Obama, Lawmakers Meet in Last-Ditch Effort to Avert Cliff
President Barack Obama and congressional leaders were to meet on Friday for the first time since November, with no sign of progress in resolving their differences over the U.S. federal budget and expectations low for a "fiscal cliff" deal before Jan. 1.
Instead, members of Congress are increasingly looking at the period immediately after the Dec. 31 deadline to come up with a retroactive fix to avoid steep tax hikes and sharp spending cuts that economists have said could plunge the country into another recession.
With taxes on all Americans set to rise when rates established under former President George W. Bush expire on Dec. 31, lawmakers would be able to come back in January and take a more politically palatable vote to cut some of the tax rates.
U.S. stocks fell on Friday, with the Dow Jones industrial average dropping 0.48 percent as investors fretted about the lack of certainty.
But some in the market were resigned to Washington going beyond the New Year's Day deadline, as long as a serious agreement on deficit reduction comes out of the talks in early January.
"Regardless of whether the government resolves the issues now, any deal can easily be retroactive. We're not as concerned with Jan. 1 as the market seems to be," said Richard Weiss, a senior money manager at American Century Investments.
The new factor in the mix was involvement by Republican Senate Minority Leader Mitch McConnell, who held conversations with Obama this week and said he expected a new proposal from the president that he would consider.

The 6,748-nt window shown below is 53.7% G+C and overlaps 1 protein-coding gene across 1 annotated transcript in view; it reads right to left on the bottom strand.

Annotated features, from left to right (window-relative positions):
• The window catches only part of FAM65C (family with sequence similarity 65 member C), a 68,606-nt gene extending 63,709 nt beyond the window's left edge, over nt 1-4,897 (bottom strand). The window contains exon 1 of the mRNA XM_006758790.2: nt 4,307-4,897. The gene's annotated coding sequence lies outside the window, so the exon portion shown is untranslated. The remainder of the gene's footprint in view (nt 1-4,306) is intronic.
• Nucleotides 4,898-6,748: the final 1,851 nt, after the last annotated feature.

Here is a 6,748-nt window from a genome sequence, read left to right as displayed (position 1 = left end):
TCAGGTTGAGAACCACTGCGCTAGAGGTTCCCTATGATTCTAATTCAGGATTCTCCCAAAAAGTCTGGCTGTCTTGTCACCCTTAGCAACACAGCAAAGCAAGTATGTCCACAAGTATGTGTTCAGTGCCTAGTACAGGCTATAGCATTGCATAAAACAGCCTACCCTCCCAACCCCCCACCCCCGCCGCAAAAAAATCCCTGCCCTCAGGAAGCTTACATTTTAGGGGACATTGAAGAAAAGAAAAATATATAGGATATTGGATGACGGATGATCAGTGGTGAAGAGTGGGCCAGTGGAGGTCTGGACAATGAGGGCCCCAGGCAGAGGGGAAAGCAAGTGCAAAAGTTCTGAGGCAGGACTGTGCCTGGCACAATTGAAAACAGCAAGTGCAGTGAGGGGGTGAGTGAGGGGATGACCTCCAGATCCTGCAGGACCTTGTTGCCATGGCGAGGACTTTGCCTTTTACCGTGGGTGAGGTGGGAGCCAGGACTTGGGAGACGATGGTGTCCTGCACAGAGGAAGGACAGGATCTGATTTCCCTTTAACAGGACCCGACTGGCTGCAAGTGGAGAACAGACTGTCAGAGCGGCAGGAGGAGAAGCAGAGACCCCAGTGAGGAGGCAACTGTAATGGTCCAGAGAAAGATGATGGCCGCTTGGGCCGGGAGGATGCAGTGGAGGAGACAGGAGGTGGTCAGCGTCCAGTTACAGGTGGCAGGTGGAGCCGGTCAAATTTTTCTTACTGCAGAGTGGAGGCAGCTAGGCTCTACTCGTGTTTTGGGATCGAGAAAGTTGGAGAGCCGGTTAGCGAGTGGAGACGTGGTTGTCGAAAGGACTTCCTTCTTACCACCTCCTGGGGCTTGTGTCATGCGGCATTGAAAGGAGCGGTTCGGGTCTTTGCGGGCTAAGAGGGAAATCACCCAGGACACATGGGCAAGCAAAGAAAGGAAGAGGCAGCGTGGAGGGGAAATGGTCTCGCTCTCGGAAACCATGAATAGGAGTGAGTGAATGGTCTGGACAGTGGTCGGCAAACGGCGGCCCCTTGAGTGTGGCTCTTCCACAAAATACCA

The White House spent much of Thursday stifling expectations for any new offer from Obama, beyond the limited fallback plan he outlined in vague terms on Dec. 21, which would protect what he described as "middle-class Americans" from the tax hikes, extend unemployment insurance and lay the "groundwork for further work" on deficit reduction and tax reform.
A Senate Democratic aide said he did not believe Obama would repeat an earlier offer to Boehner to hike taxes only for households earning more than $400,000 a year. That number was part of a comprehensive deal that fell apart. Obama is likely to stick with a $250,000 threshold, as some Democrats argue they needs more revenues to compensate for what would likely be fewer spending cuts in a short-term deal.
The major sticking point on taxes is Republican opposition to hikes on anyone, particularly in the absence of heavy cuts in spending for so-called entitlement programs, such as Medicare and Medicaid, the government-run health programs for senior citizens and the poor.
Democrats in Congress want to keep lower tax rates for most Americans, but raise them on those earning above $250,000 a year.
"The wealthy have got to kick in," Senator Debbie Stabenow, a Michigan Democrat, said on CNN on Friday. "The tough part is in the House, where they have taken this very extreme position" of "protecting the wealthy at all costs," she said.
"It's feeling very much to me like an optical meeting than a substantive meeting," said Republican Senator Bob Corker of Tennessee, noting that it was not a sign of urgency to set a meeting for mid-afternoon with a deadline just days away.
"Any time you announce a meeting publicly in Washington, it's usually for political-theater purposes," Senator Lindsey Graham, a South Carolina Republican, said on Thursday on Fox News.
"When the president calls congressional leaders to the White House, it's all political theater or they've got a deal. My bet is all political theater," said Graham, adding that he did not believe an agreement could be reached before the deadline.